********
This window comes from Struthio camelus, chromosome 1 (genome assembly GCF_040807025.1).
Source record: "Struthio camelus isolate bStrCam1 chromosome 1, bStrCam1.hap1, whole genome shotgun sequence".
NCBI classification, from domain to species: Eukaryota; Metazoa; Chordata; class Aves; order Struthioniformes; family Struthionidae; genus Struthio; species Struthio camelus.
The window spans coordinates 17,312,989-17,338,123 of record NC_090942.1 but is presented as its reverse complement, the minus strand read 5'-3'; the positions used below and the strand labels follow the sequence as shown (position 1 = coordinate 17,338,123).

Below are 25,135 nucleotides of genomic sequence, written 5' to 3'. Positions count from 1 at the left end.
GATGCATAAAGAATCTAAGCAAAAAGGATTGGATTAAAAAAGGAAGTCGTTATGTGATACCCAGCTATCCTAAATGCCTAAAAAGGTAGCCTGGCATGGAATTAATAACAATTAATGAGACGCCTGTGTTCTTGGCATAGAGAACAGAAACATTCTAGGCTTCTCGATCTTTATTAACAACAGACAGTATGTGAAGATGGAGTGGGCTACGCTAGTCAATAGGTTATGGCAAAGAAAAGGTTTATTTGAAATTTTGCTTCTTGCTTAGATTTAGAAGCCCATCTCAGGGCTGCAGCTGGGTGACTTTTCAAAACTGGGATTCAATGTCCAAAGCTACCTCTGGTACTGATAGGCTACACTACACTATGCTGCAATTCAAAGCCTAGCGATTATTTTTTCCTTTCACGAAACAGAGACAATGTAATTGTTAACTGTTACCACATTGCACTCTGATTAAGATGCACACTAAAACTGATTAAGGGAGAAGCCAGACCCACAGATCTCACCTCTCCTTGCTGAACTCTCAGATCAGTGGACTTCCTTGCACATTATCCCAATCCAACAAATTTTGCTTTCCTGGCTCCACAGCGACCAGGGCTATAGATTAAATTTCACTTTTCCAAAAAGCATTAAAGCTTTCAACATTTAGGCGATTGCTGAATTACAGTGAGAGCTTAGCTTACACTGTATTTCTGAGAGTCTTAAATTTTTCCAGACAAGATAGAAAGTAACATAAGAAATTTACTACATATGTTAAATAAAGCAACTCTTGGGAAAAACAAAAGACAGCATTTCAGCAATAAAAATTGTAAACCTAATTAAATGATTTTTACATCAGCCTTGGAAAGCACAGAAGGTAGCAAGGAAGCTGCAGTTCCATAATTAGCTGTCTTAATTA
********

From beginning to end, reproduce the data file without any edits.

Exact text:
This window comes from Struthio camelus, chromosome 1 (genome assembly GCF_040807025.1).
Source record: "Struthio camelus isolate bStrCam1 chromosome 1, bStrCam1.hap1, whole genome shotgun sequence".
NCBI classification, from domain to species: Eukaryota; Metazoa; Chordata; class Aves; order Struthioniformes; family Struthionidae; genus Struthio; species Struthio camelus.
The window spans coordinates 17,312,989-17,338,123 of record NC_090942.1 but is presented as its reverse complement, the minus strand read 5'-3'; the positions used below and the strand labels follow the sequence as shown (position 1 = coordinate 17,338,123).

Below are 25,135 nucleotides of genomic sequence, written 5' to 3'. Positions count from 1 at the left end.
GATGCATAAAGAATCTAAGCAAAAAGGATTGGATTAAAAAAGGAAGTCGTTATGTGATACCCAGCTATCCTAAATGCCTAAAAAGGTAGCCTGGCATGGAATTAATAACAATTAATGAGACGCCTGTGTTCTTGGCATAGAGAACAGAAACATTCTAGGCTTCTCGATCTTTATTAACAACAGACAGTATGTGAAGATGGAGTGGGCTACGCTAGTCAATAGGTTATGGCAAAGAAAAGGTTTATTTGAAATTTTGCTTCTTGCTTAGATTTAGAAGCCCATCTCAGGGCTGCAGCTGGGTGACTTTTCAAAACTGGGATTCAATGTCCAAAGCTACCTCTGGTACTGATAGGCTACACTACACTATGCTGCAATTCAAAGCCTAGCGATTATTTTTTCCTTTCACGAAACAGAGACAATGTAATTGTTAACTGTTACCACATTGCACTCTGATTAAGATGCACACTAAAACTGATTAAGGGAGAAGCCAGACCCACAGATCTCACCTCTCCTTGCTGAACTCTCAGATCAGTGGACTTCCTTGCACATTATCCCAATCCAACAAATTTTGCTTTCCTGGCTCCACAGCGACCAGGGCTATAGATTAAATTTCACTTTTCCAAAAAGCATTAAAGCTTTCAACATTTAGGCGATTGCTGAATTACAGTGAGAGCTTAGCTTACACTGTATTTCTGAGAGTCTTAAATTTTTCCAGACAAGATAGAAAGTAACATAAGAAATTTACTACATATGTTAAATAAAGCAACTCTTGGGAAAAACAAAAGACAGCATTTCAGCAATAAAAATTGTAAACCTAATTAAATGATTTTTACATCAGCCTTGGAAAGCACAGAAGGTAGCAAGGAAGCTGCAGTTCCATAATTAGCTGTCTTAATTA